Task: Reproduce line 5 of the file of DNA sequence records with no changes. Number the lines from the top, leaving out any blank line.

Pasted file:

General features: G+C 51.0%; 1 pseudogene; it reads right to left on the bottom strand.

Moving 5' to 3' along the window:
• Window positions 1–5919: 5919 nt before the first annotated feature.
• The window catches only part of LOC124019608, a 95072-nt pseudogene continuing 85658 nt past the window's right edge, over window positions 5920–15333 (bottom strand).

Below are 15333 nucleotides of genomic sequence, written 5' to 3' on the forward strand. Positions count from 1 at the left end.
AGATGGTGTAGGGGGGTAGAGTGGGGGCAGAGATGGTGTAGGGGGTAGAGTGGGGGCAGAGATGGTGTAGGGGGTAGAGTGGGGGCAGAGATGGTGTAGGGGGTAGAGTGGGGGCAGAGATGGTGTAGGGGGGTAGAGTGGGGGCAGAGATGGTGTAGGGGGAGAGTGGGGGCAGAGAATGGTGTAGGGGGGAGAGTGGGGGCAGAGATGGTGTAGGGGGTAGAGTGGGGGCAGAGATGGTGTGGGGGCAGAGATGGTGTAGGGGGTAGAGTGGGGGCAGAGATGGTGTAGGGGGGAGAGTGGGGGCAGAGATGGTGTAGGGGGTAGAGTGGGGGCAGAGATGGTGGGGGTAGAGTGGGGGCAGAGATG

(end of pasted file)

Below are 15333 nucleotides of genomic sequence, written 5' to 3' on the forward strand. Positions count from 1 at the left end.